Merkel 'suggests Greek referendum on euro membership'
Germany's leader has had telephone contact with the Greek president, amid continuing speculation that his country may have to leave the eurozone.
Greek officials said Chancellor Angela Merkel had suggested Greece could hold a referendum on the euro when it votes in national elections next month.
However their German counterparts denied she had made such a proposal.
The crisis in the eurozone is expected to dominate G8 talks in the US this weekend.
The reports of the German-Greek contacts came as US and French leaders ended talks in Washington focusing on the economy.'Shared conviction'
In a telephone call with President Karolos Papoulias, Mrs Merkel "conveyed thoughts about a vote parallel to the election with the question to what extent do the Greek citizens wish to remain within the eurozone," said a statement from the office of Greece's interim prime minister.
The new spokesman of the caretaker Greek government, Dimitris Tsiodras, told me he had nothing to add since the earlier statement that Angela Merkel had discussed the referendum proposal with the Greek president.
If Chancellor Merkel indeed suggested a referendum on euro membership, it would be an astonishing about-turn. Last November, the then Greek PM George Papandreou formally proposed a referendum - ostensibly on the bailout, but it would have turned out to be on euro membership.
The idea caused outrage from Mrs Merkel and then French President Nicolas Sarkozy, furious that the Greek government could play such a potentially dangerous game with the euro. Mr Papandreou was forced to row back on the proposal - and it ultimately cost him his premiership.
Could Mrs Merkel's suggestion - if it stands (her office denies it was made) - be part of a high-stakes game of brinkmanship? Possibly. Berlin and others are obviously aware that the vast majority of Greeks want to stay in the euro, according to opinion polls. And they are using that fact to their advantage.
"However, it is clear that the matter is beyond the competence of the caretaker government," the statement went on.
But a spokeswoman in Berlin said: "The information reported that the chancellor had suggested a referendum to the Greek President Karolos Papoulias is wrong."
The caretaker government was sworn in this week after elections failed to produce a viable coalition to run the country.
New elections have been scheduled for 17 June.
The vote could result in a government that would refuse to implement the austerity measures that Greece's last remaining international creditors are insisting on.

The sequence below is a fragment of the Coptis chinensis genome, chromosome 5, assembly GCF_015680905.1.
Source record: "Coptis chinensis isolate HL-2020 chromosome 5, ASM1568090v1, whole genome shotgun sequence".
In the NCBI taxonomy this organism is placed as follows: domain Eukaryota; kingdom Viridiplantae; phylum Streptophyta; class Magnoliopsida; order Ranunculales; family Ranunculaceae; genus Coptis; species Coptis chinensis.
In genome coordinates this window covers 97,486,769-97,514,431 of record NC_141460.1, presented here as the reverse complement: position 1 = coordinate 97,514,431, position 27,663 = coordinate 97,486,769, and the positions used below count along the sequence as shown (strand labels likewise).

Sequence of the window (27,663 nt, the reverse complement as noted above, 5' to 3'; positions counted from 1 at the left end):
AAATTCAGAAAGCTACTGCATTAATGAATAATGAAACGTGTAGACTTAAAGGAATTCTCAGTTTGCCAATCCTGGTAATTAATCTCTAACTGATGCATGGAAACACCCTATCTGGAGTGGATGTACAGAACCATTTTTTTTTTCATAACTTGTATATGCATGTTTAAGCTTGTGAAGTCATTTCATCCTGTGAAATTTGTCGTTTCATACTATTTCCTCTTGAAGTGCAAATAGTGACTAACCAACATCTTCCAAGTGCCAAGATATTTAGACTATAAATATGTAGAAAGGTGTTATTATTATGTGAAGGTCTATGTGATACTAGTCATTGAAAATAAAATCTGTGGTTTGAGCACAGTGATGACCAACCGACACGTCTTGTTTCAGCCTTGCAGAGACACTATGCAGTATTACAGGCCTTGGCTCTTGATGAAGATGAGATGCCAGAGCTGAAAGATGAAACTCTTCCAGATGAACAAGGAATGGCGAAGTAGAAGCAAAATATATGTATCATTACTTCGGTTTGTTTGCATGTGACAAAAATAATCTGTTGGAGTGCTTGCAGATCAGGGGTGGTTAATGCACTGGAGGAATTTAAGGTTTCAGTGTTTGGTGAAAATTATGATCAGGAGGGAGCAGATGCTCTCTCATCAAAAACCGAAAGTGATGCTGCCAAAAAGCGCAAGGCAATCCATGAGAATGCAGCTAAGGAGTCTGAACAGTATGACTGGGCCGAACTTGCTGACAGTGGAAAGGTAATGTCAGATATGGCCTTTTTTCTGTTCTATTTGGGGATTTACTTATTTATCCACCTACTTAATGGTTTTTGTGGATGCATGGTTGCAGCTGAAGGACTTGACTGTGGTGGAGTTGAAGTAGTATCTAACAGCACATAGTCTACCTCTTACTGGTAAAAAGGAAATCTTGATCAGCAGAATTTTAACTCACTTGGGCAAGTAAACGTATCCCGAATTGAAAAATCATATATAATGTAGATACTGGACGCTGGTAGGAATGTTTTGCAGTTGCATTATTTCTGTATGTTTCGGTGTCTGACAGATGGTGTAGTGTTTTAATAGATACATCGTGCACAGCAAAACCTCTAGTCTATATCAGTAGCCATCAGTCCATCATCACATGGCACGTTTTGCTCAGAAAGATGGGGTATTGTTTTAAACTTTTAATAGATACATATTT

Speculation is increasing that Greece may have to leave the eurozone.
Meeting in Washington just before news broke of the German proposal, the US and French leaders said Greece should stay.
"We have the same conviction that Greece must remain in the eurozone," France's new President, Francois Hollande, said.
President Barack Obama said the situation in the eurozone was of great importance to the people of Europe and the whole world.'Conviction'
He said he looked forward to "fruitful" discussions with other G8 leaders, with a strong focus on economic growth.
Mr Hollande, who was elected president on 6 May, is also to have talks with British Prime Minister David Cameron.
Mr Cameron said that Greece must decide if it wants to remain in the euro.
"We need decisive action from eurozone countries in terms of strengthening eurozone banks, in terms of a strong eurozone firewall and decisive action over Greece. That has to be done."
"Clearly," he said, "the Greeks have to make their minds up, they have to make their decision."
Earlier, European Union Trade Commissioner Karel De Gucht said he European Central Bank and the European Commission are working on emergency scenarios in case Greece had to leave the single currency.
Several hours later, fellow commissioner Olli Rehn issued a statement saying that he is responsible for financial and economic affairs and relations with the ECB.
"We are not working on the scenario of a Greek exit," he said.
That however still doesn't rule out the possibility of contingency planning, says the BBC's Matthew Price in Brussels.